We are thus called upon to reconcile the Board's need to keep its house in an efficient manner by standards it believes will achieve that end with a litigant's right to have his case adjudicated by the persons Congress has chosen to make final decisions in labor cases. The Board's procedures, under 29 C.F.R. § 102.67 naturally emphasize the sedulous disposition of controverversies. It is a system of review not unlike that available upon a writ of certiorari, which has been called "the least satisfactory system of all." Auerbach, Scope of Authority of Federal Administrative Agencies to Delegate Decision Making to Hearing Examiners, 48 Minn. L. Rev. 823, 865 (1964). In fact, the Board's procedure is even more cursory than certiorari since the petition for review must be a "self-contained" document, cut adrift from the record. In a certiorari proceeding, by contrast, the record itself is certified to the higher court for examination and is before it upon consideration of the petition.
This shift of responsibility is dramatically illustrated by the facts of this case. Even the Board admits that the resolution of the question whether the distributors are employees or independent contractors is difficult and requires a fine-drawn balancing of facts and law. And for precisely this reason the Board has urged that we follow the rule of United Insurance Co., supra, that where the choice is between "two fairly conflicting views," the court must defer to the Board's decision. But here, the Board has not actually considered the questions of fact and law, as it did in United Insurance Co. Concluding that the Regional Director had not erred egregiously, it merely rubber-stamped his decision. Thus, the Regional Director's decision was perpetuated even though it may in fact have been wrong. And were we now to apply the doctrine of United Insurance Co. we too would be blindly endorsing the questionable result. Such deference to the regional director was not intended by Congress. It decided that the Board itself must rule whether a litigant has committed an unfair labor practice. See 29 U.S.C. § 160(c); Universal Camera Corp. v. N.L.R.B., 340 U.S. 474, 95 L. Ed. 456, 71 S. Ct. 456 (1951). The Board seeks to use the rule against relitigation to carve out an exception for unfair labor practices that happen to arise in the context of a representation dispute, though conceding that if this unfair labor proceeding arose independently of the representation dispute the petitioner would have been entitled to full review by the Board of the Hearing Examiner's findings of fact and conclusions of law. We see no basis for thus mutilating the legislative scheme. The consequences of committing an unfair labor practice are the same no matter what the source of the dispute.
The very fact that the Board has great discretion in making judgments, cf. Garner v. Teamsters Local Union No. 776, 346 U.S. 485, 490, 98 L. Ed. 228, 74 S. Ct. 161 (1953), especially in representation matters, N.L.R.B. v. A. J. Tower Co., 329 U.S. 324, 330, 91 L. Ed. 322, 67 S. Ct. 324 (1946), indicates a legislative purpose to confer final authority in these situations on the Board itself -- not a subdelegatee. As another court has remarked, "While we recognize the considerable discretion with which the Board has been entrusted, it is proper to observe that with discretion goes responsibility." N.L.R.B. v. Bonnie Enterprises, 341 F.2d 712, 714 (4th Cir. 1965) (dictum). In an unfair practice proceeding, the Board cannot completely abdicate its responsibility to a regional director, a functionary whose appointment is not even subject to consideration by the Senate, as are those of the Board members.*fn5 Moreover, the Board's experience is particularly relevant and desirable in deciding complex issues relating to the appropriate bargaining unit before the potent sanctions arising from the finding of an unfair labor practice are invoked.*fn6 See N.L.R.B. v. Jones & Laughlin Steel Corp., 331 U.S. 416, 91 L. Ed. 1575, 67 S. Ct. 1274 (1947); Packard Motor Car Co. v. N.L.R.B., 330 U.S. 485, 91 L. Ed. 1040, 67 S. Ct. 789 (1947).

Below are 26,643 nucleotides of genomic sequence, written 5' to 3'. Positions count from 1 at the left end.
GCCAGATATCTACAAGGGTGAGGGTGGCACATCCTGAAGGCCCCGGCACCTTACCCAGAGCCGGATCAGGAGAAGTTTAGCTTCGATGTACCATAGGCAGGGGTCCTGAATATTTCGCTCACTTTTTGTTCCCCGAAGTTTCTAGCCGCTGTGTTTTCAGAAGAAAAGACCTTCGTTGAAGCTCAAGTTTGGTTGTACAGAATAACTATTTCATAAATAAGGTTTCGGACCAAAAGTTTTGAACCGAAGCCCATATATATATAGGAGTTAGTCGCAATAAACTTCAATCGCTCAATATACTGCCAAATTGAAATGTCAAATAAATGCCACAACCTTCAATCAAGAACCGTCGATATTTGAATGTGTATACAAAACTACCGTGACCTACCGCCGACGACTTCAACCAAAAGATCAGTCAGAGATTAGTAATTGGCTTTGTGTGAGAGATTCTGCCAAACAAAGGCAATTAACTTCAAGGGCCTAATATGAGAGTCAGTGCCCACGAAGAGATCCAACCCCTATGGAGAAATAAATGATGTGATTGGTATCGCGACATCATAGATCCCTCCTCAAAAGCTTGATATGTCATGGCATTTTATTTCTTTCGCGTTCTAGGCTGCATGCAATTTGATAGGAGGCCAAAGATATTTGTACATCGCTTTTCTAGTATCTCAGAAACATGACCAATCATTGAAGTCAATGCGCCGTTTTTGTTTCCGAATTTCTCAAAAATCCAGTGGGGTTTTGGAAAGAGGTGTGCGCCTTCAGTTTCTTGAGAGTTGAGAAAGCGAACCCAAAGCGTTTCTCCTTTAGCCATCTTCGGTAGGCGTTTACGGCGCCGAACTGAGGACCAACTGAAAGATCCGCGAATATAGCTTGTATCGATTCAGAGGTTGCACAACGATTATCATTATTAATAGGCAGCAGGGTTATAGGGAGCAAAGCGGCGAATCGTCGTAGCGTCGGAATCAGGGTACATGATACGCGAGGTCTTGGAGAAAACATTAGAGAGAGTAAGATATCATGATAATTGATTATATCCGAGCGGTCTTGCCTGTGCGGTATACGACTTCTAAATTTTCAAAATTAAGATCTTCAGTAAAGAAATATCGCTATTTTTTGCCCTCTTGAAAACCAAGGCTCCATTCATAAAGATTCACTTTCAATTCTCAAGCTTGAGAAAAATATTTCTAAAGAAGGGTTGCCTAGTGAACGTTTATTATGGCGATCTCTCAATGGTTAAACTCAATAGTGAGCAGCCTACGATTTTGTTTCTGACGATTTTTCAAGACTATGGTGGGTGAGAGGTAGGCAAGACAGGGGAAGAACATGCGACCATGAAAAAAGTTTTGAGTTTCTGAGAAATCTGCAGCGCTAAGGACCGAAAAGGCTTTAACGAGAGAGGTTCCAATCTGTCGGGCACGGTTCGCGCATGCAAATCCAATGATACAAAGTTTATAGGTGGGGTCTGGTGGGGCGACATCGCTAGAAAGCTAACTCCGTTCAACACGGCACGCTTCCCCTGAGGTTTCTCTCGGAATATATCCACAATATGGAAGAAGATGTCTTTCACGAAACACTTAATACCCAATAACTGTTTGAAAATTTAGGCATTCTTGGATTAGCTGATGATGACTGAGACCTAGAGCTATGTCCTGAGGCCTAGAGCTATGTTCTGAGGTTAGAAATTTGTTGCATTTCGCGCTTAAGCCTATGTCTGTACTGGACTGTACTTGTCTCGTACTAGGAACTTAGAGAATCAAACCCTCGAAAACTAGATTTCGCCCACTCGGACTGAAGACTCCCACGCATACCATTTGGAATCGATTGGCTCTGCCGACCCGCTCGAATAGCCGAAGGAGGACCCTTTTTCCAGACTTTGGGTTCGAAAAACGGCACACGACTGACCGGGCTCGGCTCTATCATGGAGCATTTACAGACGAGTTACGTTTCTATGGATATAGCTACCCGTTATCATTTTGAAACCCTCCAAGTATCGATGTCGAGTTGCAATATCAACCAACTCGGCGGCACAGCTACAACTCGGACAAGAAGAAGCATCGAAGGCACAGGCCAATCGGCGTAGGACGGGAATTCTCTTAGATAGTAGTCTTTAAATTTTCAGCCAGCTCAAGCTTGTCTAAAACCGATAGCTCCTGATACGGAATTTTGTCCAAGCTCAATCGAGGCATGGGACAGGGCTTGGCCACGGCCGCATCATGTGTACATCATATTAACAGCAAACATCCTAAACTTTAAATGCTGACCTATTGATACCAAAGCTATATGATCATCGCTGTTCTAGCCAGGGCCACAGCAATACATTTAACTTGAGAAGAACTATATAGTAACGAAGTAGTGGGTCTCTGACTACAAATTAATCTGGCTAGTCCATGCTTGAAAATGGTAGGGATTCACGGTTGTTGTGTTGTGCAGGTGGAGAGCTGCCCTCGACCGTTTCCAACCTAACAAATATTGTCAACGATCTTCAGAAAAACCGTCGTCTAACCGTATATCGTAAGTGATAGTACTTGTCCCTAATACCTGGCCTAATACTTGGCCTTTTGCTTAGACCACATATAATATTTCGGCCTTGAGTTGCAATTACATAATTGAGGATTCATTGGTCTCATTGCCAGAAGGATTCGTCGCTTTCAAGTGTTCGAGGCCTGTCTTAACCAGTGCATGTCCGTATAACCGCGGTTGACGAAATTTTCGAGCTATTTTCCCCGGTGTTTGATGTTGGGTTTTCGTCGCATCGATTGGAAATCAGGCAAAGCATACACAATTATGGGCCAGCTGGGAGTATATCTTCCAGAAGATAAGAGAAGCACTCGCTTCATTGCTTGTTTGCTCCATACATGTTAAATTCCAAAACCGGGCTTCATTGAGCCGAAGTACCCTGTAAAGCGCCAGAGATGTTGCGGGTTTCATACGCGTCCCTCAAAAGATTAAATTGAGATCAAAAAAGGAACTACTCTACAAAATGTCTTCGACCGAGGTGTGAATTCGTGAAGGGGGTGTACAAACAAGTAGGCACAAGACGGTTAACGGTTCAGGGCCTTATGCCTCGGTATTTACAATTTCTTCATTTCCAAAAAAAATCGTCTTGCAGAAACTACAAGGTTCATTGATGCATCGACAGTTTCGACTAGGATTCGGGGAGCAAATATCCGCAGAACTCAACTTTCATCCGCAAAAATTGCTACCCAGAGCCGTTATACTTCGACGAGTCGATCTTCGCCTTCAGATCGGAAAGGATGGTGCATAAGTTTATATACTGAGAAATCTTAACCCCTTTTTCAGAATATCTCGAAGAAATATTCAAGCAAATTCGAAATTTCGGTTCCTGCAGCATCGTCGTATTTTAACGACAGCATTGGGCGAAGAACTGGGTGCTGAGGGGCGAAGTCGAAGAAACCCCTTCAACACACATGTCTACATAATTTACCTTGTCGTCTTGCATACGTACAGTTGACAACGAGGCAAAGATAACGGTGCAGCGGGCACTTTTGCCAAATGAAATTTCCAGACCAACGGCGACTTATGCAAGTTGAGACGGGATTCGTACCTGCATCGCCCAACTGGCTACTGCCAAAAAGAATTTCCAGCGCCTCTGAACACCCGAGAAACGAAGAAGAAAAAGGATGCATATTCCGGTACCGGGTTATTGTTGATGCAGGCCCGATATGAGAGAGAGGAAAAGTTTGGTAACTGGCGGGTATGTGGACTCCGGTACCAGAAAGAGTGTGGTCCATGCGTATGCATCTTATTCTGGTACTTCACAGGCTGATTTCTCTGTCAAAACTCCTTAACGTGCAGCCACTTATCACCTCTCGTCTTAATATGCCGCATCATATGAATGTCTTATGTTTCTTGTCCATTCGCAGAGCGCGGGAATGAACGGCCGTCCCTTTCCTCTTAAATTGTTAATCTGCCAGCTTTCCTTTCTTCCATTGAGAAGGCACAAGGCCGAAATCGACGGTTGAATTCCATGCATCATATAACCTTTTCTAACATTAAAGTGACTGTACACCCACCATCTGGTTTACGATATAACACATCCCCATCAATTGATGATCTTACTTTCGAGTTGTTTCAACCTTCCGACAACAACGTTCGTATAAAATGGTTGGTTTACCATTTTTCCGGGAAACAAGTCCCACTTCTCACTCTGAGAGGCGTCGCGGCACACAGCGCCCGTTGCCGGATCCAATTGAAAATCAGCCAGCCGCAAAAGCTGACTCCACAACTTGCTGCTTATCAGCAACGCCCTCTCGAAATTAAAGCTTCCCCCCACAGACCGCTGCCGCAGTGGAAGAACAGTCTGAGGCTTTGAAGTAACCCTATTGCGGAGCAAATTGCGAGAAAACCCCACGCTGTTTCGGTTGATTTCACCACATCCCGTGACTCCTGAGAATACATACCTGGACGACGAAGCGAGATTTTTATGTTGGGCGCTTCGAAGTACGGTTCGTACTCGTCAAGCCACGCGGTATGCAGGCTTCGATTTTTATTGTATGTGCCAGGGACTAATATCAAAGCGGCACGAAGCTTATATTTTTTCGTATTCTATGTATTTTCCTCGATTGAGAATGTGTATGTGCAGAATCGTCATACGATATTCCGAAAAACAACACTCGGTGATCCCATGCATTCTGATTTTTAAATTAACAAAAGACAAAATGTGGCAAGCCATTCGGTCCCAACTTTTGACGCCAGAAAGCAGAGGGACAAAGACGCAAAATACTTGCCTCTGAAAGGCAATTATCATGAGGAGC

Recognition of the importance of the Board's decision and judgment as distinguished from that of a subordinate was foreshadowed in N.L.R.B. v. Duval Jewelry Co., 357 U.S. 1, 2 L. Ed. 2d 1097, 78 S. Ct. 1024 (1958). In Duval the Court approved a procedure by which a Board subordinate was empowered to issue a subpoena duces tecum. But the Court tolerated this technique only because the hearing officer did not have the final power of decision; "ultimate decision on the merits of all the issues coming before [the hearing officer] is left to the Board." 357 U.S. at 7. See also Lewis v. N.L.R.B., 357 U.S. 10, 2 L. Ed. 2d 1103, 78 S. Ct. 1029 (1958).
Although the legislative history of the Labor Act does not provide a clear answer to the question involved in this case,*fn7 Congress' treatment of certain bills involving the Board also supports analysis. For example, in 1961, the administration proposed reorganization plans for many federal regulatory agencies. These plans sought to increase the power of the agencies to subdelegate authority to officials generally on the level of the Board's regional directors. The N.L.R.B. plan would have given these officials the power to make final decisions, subject only to the discretionary review of the agency's members. Although provisions to this effect were enacted into law for the Federal Trade Commission, the Civil Aeronautics Board, and the Federal Maritime Commission, Congress rejected, after long and sometimes acrimonious debate, similar provisions which would have applied to the N.L.R.B., the Securities and Exchange Commission and the Federal Communications ...